5 reasons why your digital strategy fails and how to avoid them

Jacki James

  • Digital product lead, Starlight Children's Foundation
Jacki joined Starlight Children’s Foundation to amplify momentum of the organisation’s digital transformation journey. With over 20 years digital experience spanning strategy, UX, engagement and production she is charged with ensuring the marketing technology stack and Starlight’s suite of digital touchpoints deliver a streamlined, customer centric approach that not only delivers exceptional experiences for all customers, but improves ROI and achieves ambitious growth targets.

Strategy documents collecting dust are all too common. Experience across a range of businesses and industries has identified five common reasons why even the most brilliant digital strategy might fail. Know them, and avoid them.

1. Your strategy was developed in isolation

Engaging key stakeholders throughout the strategy development process is crucial. It is much harder for people to pick holes in the strategy if they have provided input and been consulted along the way. It’s not just the executive team that needs be on-board: You need buy-in at the coalface too. That means including the people who will execute the strategy, like your in-store sales force and customer service teams.

2. The rest of the business is focused on other things

Every digital strategy needs to be mindful of the business context and environment. A realistic digital strategy needs to be one that:

  • Demonstrates how it will contribute to achieving overall business goals
  • Is mindful of other projects, competing priorities and the demands of business as usual
  • Is realistic in terms of the commitment the business is willing to make regarding budget and resourcing.

3. The strategy doesn’t bridge the gap between conceptual and tangible

Strategists, planners and agencies are great at distilling strategic approaches into simple conceptual plans. While this is great for communicating strategic direction, it often leaves the executional staff at a loss on how to turn the plan into something tangible to implement.

The job isn’t finished with delivery of the strategy. Digital strategies need to be accompanied by tools, guidance and examples of how to bring your digital strategy to life. For example:

  • Functional and content requirements that the strategy dictates
  • A measurement framework that includes both digital and business metrics
  • Resourcing plans which outline ownership and responsibilities for delivering the strategy.

4. No-one knows how to implement

The reality of bringing any digital strategy to life manifests into a long list of projects, tactics and action items. Every digital strategy needs to be accompanied by an implementation plan that clearly defines the staged rollout of individual streams of work.

Following a linear path towards the optimal end goal won’t give your brand a competitive advantage. Great implementation plans typically deliver a mix of activity across at least four key horizons:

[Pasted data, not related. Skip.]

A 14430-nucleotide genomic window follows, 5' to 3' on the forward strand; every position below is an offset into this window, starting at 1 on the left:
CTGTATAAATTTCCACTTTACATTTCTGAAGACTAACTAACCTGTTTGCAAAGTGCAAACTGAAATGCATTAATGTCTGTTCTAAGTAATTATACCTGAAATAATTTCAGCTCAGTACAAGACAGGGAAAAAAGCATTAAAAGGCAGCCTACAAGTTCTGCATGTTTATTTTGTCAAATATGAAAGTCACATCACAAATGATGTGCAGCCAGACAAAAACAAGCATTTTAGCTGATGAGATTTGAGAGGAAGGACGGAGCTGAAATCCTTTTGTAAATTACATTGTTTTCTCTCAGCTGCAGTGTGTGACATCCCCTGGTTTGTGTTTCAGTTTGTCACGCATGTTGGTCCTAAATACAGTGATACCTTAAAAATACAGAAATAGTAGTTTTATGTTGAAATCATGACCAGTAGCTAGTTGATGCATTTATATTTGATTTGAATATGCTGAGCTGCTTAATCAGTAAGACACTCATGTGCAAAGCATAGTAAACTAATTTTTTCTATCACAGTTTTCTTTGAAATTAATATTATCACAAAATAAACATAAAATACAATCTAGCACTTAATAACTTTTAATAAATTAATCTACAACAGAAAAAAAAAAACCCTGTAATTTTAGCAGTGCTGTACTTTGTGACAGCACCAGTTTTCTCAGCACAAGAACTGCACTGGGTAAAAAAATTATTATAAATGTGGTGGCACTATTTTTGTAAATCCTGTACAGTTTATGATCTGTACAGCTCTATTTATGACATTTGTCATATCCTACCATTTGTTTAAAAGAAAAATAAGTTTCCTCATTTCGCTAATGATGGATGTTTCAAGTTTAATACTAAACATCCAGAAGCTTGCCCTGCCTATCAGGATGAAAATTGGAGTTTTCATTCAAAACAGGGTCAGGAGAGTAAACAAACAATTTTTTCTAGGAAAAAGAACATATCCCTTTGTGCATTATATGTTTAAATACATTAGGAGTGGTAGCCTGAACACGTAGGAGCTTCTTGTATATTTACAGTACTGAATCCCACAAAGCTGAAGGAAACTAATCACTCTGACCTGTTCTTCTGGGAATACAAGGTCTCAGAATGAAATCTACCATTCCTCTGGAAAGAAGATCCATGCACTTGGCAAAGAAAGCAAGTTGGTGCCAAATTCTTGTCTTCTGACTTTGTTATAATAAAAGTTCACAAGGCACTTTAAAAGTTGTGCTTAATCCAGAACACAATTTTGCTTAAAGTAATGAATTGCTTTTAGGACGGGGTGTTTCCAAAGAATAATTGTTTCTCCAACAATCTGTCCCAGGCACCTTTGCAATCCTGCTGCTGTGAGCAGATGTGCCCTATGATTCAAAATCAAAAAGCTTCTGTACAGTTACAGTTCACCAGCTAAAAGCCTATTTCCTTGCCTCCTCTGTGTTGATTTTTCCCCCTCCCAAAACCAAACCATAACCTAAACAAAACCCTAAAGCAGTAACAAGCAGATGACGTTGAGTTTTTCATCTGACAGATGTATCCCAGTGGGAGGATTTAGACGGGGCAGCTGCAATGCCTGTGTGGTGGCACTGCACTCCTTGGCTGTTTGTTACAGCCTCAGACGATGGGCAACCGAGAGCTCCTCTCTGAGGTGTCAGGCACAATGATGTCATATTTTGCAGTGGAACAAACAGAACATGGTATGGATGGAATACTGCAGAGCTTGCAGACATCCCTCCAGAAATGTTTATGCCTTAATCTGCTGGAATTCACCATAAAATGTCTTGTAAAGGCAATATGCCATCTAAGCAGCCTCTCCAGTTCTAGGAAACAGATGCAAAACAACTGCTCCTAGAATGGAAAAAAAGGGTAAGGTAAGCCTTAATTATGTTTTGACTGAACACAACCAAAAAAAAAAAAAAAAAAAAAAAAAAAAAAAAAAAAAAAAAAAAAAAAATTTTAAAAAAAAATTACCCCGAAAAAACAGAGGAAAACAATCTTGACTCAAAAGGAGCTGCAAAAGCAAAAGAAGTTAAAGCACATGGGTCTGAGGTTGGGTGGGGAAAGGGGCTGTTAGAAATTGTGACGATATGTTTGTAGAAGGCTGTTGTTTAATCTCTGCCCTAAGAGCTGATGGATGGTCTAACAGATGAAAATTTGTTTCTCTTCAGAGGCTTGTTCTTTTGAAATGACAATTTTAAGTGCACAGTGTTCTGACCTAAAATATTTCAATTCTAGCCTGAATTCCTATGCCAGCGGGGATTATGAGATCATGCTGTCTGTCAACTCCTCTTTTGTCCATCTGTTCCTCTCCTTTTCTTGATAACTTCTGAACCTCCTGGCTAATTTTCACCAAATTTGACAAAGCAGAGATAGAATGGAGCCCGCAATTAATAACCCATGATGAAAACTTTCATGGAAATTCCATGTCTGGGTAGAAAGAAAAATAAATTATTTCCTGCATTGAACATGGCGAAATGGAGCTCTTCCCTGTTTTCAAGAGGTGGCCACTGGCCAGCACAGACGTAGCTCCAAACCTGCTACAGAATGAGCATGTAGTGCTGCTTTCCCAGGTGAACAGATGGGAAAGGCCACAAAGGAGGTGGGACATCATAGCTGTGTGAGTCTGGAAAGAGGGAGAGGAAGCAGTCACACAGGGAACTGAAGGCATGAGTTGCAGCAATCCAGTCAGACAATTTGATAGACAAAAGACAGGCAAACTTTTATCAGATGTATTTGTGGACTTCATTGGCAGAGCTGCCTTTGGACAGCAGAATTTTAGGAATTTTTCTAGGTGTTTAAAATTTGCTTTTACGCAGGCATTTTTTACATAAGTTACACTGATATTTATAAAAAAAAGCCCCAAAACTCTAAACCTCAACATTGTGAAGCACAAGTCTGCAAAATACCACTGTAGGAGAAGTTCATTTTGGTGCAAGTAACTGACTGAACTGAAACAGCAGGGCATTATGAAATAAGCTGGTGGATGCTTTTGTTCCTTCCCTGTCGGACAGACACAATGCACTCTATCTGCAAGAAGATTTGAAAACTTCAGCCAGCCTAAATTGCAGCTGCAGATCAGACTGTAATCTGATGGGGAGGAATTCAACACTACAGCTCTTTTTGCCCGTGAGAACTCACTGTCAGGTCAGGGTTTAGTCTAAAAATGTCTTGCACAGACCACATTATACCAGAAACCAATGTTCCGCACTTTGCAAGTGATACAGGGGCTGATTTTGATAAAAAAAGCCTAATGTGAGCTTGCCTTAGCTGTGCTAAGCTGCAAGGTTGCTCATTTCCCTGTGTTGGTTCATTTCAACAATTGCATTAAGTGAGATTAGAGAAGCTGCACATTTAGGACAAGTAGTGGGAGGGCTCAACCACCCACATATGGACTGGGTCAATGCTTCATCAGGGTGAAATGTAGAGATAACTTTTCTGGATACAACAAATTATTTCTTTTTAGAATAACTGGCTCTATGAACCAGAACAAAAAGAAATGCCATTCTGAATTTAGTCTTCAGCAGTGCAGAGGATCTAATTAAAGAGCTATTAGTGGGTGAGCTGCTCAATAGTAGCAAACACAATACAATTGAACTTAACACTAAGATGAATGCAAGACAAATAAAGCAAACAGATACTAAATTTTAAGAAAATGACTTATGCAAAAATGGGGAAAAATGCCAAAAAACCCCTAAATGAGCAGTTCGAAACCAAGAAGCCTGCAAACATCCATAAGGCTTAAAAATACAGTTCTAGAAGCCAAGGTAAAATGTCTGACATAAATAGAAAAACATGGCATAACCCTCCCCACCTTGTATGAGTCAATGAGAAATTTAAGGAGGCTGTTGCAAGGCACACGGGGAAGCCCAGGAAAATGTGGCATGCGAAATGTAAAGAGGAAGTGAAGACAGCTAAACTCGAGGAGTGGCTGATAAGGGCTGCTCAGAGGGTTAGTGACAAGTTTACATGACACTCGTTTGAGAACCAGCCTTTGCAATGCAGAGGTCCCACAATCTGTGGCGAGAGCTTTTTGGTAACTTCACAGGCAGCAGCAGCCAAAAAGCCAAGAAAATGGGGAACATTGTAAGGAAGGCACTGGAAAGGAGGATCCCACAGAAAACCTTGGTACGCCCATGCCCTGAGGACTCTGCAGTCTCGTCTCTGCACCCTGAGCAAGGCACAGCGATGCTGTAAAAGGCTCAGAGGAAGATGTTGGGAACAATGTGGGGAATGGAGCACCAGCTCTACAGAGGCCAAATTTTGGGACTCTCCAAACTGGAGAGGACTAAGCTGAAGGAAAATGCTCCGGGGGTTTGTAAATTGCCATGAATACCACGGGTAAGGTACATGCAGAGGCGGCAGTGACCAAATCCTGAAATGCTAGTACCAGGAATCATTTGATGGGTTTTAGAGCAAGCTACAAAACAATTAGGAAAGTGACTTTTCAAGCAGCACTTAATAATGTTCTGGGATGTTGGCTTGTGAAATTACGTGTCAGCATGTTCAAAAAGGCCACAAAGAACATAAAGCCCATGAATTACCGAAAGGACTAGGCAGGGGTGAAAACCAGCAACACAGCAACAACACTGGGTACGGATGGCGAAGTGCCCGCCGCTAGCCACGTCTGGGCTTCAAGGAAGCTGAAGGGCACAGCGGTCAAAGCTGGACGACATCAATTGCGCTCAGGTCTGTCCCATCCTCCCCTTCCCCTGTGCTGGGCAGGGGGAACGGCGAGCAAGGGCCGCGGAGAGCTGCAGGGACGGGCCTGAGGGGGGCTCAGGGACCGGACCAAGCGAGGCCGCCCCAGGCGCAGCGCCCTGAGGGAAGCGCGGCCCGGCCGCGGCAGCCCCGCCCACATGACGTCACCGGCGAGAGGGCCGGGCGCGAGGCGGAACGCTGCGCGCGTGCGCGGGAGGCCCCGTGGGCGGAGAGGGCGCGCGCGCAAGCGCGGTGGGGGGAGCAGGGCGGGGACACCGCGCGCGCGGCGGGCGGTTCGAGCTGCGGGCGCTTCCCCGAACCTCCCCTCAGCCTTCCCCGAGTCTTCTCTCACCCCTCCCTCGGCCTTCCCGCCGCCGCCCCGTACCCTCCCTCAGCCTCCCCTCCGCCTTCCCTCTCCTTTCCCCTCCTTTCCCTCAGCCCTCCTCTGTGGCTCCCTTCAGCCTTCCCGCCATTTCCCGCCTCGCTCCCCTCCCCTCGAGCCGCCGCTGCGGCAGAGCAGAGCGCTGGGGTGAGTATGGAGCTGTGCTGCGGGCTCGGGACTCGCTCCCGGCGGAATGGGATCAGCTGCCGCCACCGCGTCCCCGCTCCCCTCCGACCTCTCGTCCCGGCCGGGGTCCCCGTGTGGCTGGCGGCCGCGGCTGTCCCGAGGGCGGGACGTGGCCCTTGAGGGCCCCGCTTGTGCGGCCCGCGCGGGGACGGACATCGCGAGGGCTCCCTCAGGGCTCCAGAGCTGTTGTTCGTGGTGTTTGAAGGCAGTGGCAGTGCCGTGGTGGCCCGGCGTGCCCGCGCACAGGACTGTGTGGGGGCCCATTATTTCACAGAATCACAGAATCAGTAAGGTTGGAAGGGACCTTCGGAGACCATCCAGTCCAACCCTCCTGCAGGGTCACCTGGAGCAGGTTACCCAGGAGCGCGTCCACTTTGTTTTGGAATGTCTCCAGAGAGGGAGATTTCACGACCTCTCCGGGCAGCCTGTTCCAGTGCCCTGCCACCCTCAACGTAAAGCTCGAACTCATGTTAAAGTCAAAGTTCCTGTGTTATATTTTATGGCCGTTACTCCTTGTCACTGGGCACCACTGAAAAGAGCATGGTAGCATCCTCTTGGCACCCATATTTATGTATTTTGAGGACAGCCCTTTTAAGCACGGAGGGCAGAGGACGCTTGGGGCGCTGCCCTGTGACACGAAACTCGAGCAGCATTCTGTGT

• Quick wins
  • Mastering the fundamentals core to digital success
  • Building momentum and audience engagement
  • The path towards digital innovation or ubiquity.

5. The great results it was delivering at first have started to wane

Of course your digital strategy was accompanied by KPIs so you could proudly boast it was working. But then something changed. The world of digital moves at a fast pace, new channels and trends emerge seemingly overnight. What worked today might not get you the same results next month.

Your digital strategy implementation plan should factor in a framework for ongoing monitoring and continuous optimisation from the outset. Test, measure, learn, and adjust. Repeat.

Checklist to get your digital strategy from plan to action:

Bringing a strategy to life requires more than just a brilliant document and presentation. These top tips will ensure you the greatest chance of getting the broader business to action your strategy:

  • Engage key stakeholders throughout the strategy development process, including executional and managerial staff.
  • Ensure your strategy demonstrates how it contributes to the overall goals of the business.
  • Apply a budget and resourcing ‘reality filter’ to your strategy. A million dollar solution will never cut it on a $50,000 budget.
  • Demonstrate how the strategy will become operational via examples or tools to be used to implement the strategy.
  • Include an implementation plan that defines the individual projects required bring the strategy to life.
  • Test, measure, learn, and adjust. Repeat. Ongoing optimisation and refinement of your strategy is your best chance of delivering great results.

Tags: digital marketing, digital strategy, leadership strategy

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